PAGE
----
Remember back when Black played 9… h5 when I said my opponent wasn’t following opening principles? 14. gxf5 not only fails to capitalize on this detail, it actually rewards Black for his play!

So this being said I played the anti-positional move

14.exf5?!

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Taking away from the center! But it turns out here that matters aren’t so trivial, Black’s king is still in the center, so opening the e-file with a future f3-f4 or d3-d4 push may be lethal. It was here that I noticed that Black’s weakness wasn’t the square on g5, it was the f5 square! By taking in this manner, the structure has changed; so a pawn on g4 helps support a knight on f5 and close the g-file. As my knight reroutes to f5, my bishop will find the right moment to go into g5 and cramp Black’s position.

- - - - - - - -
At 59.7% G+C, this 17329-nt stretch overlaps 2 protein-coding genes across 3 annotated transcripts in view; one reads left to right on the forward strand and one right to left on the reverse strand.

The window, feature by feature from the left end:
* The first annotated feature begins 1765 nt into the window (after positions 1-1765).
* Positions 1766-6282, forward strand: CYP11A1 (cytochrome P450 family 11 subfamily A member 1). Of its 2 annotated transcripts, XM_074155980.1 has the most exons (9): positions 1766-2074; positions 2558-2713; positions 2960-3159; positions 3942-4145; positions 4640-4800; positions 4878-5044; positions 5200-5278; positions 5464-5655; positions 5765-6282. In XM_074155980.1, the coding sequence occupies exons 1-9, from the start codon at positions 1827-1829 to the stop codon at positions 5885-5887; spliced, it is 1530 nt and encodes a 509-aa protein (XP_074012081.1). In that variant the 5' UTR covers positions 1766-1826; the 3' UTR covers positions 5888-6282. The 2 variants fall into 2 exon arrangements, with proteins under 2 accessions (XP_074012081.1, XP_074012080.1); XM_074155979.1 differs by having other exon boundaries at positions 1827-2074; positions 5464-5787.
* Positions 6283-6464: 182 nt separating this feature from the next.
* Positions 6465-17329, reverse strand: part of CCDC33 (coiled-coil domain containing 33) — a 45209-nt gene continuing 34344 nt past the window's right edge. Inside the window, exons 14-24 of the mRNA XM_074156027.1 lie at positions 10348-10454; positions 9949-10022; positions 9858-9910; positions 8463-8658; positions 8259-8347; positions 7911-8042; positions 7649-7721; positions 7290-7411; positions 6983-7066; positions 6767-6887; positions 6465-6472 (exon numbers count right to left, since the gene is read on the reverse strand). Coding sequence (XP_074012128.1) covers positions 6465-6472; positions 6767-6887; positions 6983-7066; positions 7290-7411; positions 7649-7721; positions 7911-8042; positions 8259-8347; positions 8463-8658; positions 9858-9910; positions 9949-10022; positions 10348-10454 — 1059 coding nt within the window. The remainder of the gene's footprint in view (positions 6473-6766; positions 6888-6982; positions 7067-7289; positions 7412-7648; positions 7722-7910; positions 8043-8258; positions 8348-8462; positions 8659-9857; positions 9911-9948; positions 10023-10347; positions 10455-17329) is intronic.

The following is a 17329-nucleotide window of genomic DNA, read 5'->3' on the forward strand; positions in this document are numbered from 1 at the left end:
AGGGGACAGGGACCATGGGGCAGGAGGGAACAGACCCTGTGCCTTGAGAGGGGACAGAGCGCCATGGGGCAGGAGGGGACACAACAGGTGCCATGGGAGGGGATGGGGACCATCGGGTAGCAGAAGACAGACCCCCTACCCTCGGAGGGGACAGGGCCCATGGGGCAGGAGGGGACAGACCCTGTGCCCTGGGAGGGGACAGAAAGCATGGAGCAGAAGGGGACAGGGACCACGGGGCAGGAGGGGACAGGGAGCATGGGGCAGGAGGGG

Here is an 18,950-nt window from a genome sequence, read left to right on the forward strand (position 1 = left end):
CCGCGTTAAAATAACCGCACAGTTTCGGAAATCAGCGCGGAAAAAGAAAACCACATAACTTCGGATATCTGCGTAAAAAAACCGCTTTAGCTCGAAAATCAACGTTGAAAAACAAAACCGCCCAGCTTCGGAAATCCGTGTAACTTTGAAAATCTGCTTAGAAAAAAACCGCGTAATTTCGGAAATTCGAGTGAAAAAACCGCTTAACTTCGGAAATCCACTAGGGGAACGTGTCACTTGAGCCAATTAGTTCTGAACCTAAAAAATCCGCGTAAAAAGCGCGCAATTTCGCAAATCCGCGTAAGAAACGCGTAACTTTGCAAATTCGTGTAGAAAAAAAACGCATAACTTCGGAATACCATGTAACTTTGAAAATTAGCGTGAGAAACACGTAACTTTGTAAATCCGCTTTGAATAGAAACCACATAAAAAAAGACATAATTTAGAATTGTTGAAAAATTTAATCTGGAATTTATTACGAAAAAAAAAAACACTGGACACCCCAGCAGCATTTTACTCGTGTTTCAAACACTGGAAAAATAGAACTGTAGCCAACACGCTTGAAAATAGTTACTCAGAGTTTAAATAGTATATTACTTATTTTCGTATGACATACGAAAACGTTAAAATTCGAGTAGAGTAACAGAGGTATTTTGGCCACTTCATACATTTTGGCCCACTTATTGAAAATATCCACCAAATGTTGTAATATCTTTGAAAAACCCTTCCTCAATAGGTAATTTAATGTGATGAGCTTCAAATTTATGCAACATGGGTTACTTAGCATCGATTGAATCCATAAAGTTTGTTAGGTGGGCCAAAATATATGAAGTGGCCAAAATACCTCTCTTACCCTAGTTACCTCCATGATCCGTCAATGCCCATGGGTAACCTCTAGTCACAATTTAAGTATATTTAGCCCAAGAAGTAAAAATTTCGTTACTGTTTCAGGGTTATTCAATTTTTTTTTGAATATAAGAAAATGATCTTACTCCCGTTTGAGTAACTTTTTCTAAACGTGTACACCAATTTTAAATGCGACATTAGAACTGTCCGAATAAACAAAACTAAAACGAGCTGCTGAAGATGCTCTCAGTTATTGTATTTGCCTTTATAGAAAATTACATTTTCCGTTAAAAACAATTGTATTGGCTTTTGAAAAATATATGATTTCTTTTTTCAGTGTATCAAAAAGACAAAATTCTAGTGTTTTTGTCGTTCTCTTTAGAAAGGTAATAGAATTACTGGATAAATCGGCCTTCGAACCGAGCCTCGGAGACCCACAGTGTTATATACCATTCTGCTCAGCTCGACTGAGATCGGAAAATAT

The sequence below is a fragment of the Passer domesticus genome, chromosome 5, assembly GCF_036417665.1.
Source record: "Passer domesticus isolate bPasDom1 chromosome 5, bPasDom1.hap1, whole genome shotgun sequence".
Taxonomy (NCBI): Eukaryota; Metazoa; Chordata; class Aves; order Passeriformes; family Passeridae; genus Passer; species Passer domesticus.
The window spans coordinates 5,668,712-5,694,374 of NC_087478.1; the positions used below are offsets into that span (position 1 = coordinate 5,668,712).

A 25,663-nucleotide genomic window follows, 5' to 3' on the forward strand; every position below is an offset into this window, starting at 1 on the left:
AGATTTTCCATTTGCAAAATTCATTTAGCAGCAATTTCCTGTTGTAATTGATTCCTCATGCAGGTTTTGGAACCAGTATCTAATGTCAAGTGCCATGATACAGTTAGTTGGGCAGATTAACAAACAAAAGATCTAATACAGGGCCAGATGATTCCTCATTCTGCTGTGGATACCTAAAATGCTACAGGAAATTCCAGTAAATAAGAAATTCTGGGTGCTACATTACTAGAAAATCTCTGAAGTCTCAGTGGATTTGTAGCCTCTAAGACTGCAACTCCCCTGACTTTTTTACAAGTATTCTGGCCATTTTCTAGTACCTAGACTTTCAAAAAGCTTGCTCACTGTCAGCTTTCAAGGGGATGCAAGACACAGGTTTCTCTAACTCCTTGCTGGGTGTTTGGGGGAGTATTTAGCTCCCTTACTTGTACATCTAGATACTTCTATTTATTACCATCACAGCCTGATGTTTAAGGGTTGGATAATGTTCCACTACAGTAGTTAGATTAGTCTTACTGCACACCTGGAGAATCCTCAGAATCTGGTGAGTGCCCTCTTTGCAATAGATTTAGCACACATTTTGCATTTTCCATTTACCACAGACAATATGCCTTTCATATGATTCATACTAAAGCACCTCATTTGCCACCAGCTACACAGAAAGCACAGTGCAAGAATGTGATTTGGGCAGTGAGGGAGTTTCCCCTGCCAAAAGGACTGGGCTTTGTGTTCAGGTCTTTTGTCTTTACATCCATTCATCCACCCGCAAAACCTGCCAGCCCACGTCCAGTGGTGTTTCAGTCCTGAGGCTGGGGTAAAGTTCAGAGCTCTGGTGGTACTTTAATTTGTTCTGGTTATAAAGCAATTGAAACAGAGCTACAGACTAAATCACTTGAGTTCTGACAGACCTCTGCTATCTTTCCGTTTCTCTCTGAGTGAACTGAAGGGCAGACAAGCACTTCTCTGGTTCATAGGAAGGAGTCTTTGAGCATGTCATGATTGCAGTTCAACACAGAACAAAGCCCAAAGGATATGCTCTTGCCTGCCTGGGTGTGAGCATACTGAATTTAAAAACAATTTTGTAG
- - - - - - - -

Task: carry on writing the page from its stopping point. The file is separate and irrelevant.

And the best part? 14. exf5 was one of the computer’s best moves!

14…gxf5 15.Ng3 Nd4

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I thought this was Black’s best move, but there were several lines I had to consider before playing 14. exf5

Second Best:

15. … f4 16.Nge4 (16.Nf5?! allows 16…Nh6 ) 16. … O-O-O 17.Nd5 +=

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The position is a little unclear here since Black can simplify, but b2-b4 is coming with a slight initiative for White.

Last Choice:

15. … fxg4 16.fxg4

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As I’ve discussed in many of my posts, releasing the tension seldom leads to the best outcome. Here I have all the advantages I had a move ago, but the f-file is also open. It’s clear here that Black has simply run out of attacking resources.

So Black opted for the stingiest move, but it also once again neglects development and king saftey. Immediately I wanted to play 16. gxf5:

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The concept of cousre is to break Black’s center, leaving his king out in the open. This all works if Black plays along: 16… Nxf5 17.Nxf5 Qxf5 18.f4